Sen. David Vitter, R-La., has vowed to block quick confirmation of an Interior Department nominee until the government issues at least 15 deep-water drilling permits. He refused to back down today. “While one deep-water permit is a start, it is by no means reason to celebrate,” Vitter said.
House committees are expected to grill Interior Secretary Ken Salazar about the pace of offshore permitting this week, when he testifies about the Obama administration’s budget proposal. The House Natural Resources Committee is holding two hearings later this month focusing on what panel chairman Doc Hastings, R-Wash., calls the “de facto moratorium” on offshore drilling.
Lawmakers also have seized on unrest in Libya to ramp up pressure on the administration to quickly approve offshore drilling projects.
Bromwich denied that “upcoming testimony” by Salazar or politics played a role in the permit approval.
“There is no politics associated with the approval of this application,” Bromwich told reporters on a conference call. “This application . . . became ripe to be acted on literally within the last few days. It has nothing to do with anything other than that it was ready to be approved.”
Noble is expected to begin the bypass drilling in April using a rig leased from Ensco. Before the work begins, BOEMRE will witness function testing of the blowout preventer that will be used at the site, and which could be called into action in case of an unexpected surge of natural gas or oil.
The government accepted Noble’s estimate that under a worst-case disaster as much as 69,700 barrels of oil could flow from the site per day. That calculation was key to federal regulators’ determination that Helix’s containment system would be up to the task if the well blew out.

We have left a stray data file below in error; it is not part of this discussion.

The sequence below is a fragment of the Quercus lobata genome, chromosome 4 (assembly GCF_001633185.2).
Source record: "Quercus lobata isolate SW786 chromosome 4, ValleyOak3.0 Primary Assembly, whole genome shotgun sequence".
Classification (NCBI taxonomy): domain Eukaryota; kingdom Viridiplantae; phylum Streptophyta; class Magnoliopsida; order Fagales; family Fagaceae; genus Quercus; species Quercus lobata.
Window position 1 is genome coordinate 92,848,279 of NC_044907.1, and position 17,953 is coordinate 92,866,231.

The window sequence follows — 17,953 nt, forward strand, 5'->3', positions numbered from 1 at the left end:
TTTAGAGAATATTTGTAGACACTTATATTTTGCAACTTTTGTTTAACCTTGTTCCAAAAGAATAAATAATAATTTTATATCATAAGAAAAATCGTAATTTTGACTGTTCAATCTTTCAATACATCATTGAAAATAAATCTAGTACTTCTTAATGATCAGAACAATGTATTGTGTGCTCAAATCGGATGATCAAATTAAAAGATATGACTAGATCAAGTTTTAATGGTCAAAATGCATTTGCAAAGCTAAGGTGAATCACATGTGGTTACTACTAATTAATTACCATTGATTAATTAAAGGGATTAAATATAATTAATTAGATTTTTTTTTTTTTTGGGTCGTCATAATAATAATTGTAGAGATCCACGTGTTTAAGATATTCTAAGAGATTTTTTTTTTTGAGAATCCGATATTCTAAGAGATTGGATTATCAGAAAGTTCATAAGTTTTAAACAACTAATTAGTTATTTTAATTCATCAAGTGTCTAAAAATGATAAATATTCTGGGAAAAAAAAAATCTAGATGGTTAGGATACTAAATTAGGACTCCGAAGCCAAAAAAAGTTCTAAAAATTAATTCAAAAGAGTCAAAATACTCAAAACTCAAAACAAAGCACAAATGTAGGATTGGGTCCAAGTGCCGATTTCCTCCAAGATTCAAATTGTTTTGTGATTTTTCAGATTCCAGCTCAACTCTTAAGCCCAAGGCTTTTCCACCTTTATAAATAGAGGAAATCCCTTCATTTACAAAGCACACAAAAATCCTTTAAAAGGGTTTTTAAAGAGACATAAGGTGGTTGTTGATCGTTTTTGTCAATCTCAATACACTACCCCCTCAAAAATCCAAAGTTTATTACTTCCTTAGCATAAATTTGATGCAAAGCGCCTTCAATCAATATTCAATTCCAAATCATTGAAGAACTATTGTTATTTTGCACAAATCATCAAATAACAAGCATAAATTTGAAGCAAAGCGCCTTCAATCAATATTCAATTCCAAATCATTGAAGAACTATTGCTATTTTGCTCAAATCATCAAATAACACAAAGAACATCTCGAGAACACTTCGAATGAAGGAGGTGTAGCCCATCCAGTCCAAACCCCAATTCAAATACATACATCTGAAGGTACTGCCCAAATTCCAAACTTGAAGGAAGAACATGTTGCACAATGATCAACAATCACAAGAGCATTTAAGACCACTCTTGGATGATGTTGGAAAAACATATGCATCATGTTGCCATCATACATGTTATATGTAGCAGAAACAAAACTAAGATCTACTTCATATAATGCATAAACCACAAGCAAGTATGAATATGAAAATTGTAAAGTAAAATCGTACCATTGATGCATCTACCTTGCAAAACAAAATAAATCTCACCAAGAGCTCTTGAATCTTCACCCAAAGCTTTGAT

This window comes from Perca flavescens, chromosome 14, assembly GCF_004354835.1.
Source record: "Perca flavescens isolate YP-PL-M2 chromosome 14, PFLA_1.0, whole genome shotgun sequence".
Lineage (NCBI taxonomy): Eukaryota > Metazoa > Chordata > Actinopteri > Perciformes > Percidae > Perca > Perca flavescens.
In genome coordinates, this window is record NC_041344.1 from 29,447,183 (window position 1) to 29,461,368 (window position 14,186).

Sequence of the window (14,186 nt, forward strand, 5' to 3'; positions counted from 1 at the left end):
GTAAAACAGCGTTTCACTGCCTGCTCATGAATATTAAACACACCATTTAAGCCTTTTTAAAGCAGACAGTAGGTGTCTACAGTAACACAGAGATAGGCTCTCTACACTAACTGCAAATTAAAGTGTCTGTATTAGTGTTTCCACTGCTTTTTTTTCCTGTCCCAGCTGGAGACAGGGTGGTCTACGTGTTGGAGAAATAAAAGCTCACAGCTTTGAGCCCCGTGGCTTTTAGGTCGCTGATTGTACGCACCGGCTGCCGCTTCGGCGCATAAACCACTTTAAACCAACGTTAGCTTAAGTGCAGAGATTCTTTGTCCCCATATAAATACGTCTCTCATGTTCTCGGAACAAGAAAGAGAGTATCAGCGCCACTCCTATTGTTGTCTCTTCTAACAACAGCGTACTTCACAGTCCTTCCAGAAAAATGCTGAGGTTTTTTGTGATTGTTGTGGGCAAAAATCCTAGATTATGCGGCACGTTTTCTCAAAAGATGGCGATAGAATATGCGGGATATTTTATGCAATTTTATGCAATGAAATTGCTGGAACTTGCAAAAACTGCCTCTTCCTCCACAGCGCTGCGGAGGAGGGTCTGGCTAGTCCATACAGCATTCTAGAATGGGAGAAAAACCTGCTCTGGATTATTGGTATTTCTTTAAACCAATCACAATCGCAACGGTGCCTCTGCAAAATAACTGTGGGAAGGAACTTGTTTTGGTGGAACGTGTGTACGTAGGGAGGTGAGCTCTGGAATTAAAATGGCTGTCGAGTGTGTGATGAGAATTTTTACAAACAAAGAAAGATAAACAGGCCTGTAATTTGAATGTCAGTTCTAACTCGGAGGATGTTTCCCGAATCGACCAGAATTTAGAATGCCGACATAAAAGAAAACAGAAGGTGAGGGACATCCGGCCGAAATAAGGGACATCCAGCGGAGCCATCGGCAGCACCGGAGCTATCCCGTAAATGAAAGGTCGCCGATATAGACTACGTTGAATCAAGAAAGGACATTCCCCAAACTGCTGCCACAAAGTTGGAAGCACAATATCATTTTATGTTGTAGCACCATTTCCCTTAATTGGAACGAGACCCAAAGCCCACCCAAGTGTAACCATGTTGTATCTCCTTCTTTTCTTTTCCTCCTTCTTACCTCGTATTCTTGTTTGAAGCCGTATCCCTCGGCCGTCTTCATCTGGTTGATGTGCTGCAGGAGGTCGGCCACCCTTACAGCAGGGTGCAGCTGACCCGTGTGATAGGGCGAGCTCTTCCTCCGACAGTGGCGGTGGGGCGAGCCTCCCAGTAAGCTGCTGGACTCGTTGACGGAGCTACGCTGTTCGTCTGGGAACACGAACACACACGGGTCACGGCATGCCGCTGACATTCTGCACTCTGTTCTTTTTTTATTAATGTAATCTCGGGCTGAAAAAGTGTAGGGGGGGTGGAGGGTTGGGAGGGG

“We determined that the capping stack that Helix has would be sufficient to cap the well, and there would be no blowback to the surface of the water and therefore no need for surface capture,” Bromwich said. “It’s based on a well-by-well determination.”
Approval of this project may have been streamlined because drilling at the site had been under way for two months before the well was plugged under the moratorium. That meant regulators and Noble knew more about the geology of the project.
But Bromwich said he was hopeful that this would be the first approval of many to come — and said it should help ease industry fears that deep-water drilling would be on hold indefinitely.
“Once you do something as we’ve done here, that is a full detailed analysis . . . I think it does get easier” to do it again, he said. “I’m certainly hopeful it will be quicker for us to do the analysis going forward than it was with this first well. Some of the uncertainty that industry said was still out there will be dispelled … and may encourage operators who have been holding back to file additional permits.”
“While every permit is welcome news, tightening the screws on domestic oil and natural gas production during a time of increased demand and global uncertainty is a formula for disaster,” said API President Jack Gerard. “This slow-moving process continues to stifle domestic production and puts thousands of jobs at risk in the Gulf and around the country.”